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Administration Defends B-61 Warhead Modernization Program Administration Defends B-61 Warhead Modernization Program

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Administration Defends B-61 Warhead Modernization Program

Obama administration officials on Tuesday defended plans to overhaul the U.S. nuclear arsenal and modernize the B-61 nuclear warhead, according to Reuters.

Madelyn Creedon, assistant secretary of Defense for global strategic affairs, told a House Armed Services Committee subpanel the aging atomic weapons must be modernized so that policy-setters will back the administration's plans to cut the size of the overall nuclear stockpile. In particular, the over-budget and behind-schedule effort to refurbish the U.S. arsenal of B-61 gravity bombs -- roughly 200 of which are fielded at overseas bases -- must continue, she told the Strategic Forces subcommittee.


"There are some who believe that there is a less expensive alternative … that was never considered, but I can assure you that each and every modernization design proposal available was presented to the Nuclear Weapons Council (NWC) during its decision process," Creedon said in prepared remarks. "Only after rigorous and thorough evaluation of each possibility did the Council unanimously conclude that the [planned B-61 program] … was the least expensive long-term option that could meet military requirements."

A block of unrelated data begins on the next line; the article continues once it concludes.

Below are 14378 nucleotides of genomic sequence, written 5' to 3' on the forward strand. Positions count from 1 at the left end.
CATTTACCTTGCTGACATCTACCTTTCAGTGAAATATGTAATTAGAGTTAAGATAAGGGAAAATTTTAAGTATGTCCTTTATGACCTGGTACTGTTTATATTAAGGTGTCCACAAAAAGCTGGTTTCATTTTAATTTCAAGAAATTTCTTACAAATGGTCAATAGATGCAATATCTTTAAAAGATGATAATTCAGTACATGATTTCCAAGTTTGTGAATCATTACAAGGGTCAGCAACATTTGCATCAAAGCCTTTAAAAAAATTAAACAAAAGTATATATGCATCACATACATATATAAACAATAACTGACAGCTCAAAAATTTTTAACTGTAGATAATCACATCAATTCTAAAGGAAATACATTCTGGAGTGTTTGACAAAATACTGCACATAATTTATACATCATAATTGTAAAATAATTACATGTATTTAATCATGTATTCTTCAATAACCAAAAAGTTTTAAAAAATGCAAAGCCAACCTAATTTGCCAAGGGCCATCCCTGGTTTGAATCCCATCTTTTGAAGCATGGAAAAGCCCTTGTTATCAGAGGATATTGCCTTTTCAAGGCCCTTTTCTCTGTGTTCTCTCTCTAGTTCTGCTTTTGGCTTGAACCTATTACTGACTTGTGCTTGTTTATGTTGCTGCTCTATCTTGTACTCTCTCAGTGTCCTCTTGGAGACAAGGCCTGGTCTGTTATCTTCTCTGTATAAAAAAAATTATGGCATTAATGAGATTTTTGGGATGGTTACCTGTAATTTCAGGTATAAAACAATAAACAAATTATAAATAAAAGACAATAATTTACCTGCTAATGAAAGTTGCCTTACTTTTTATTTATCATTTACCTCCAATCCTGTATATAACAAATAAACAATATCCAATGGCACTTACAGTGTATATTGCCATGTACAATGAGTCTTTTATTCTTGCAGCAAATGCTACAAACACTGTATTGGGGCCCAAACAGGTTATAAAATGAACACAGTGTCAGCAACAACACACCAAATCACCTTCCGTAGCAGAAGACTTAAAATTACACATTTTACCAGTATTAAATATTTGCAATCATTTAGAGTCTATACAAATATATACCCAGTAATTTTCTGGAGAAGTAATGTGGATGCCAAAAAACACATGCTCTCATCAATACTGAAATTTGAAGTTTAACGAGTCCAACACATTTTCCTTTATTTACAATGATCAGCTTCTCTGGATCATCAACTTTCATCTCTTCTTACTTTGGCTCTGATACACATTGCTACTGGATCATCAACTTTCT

Estimates for the cost of the B-61 life-extension program range from the National Nuclear Security Administration's figure of $8.2 billion to the Defense Department's Cost Assessment and Program Evaluation calculation of $10.4 billion.

Kingston Reif, an analyst at the Center for Arms Control and Non-Proliferation, said it would be unwise to make such an investment when defense budgets are tight.


"That program is unaffordable, unrealistic and unnecessary because there are cheaper alternatives to extend the life of the weapon," he said in an interview with Reuters.

This article was published in Global Security Newswire, which is produced independently by National Journal Group under contract with the Nuclear Threat Initiative. NTI is a nonprofit, nonpartisan group working to reduce global threats from nuclear, biological, and chemical weapons.

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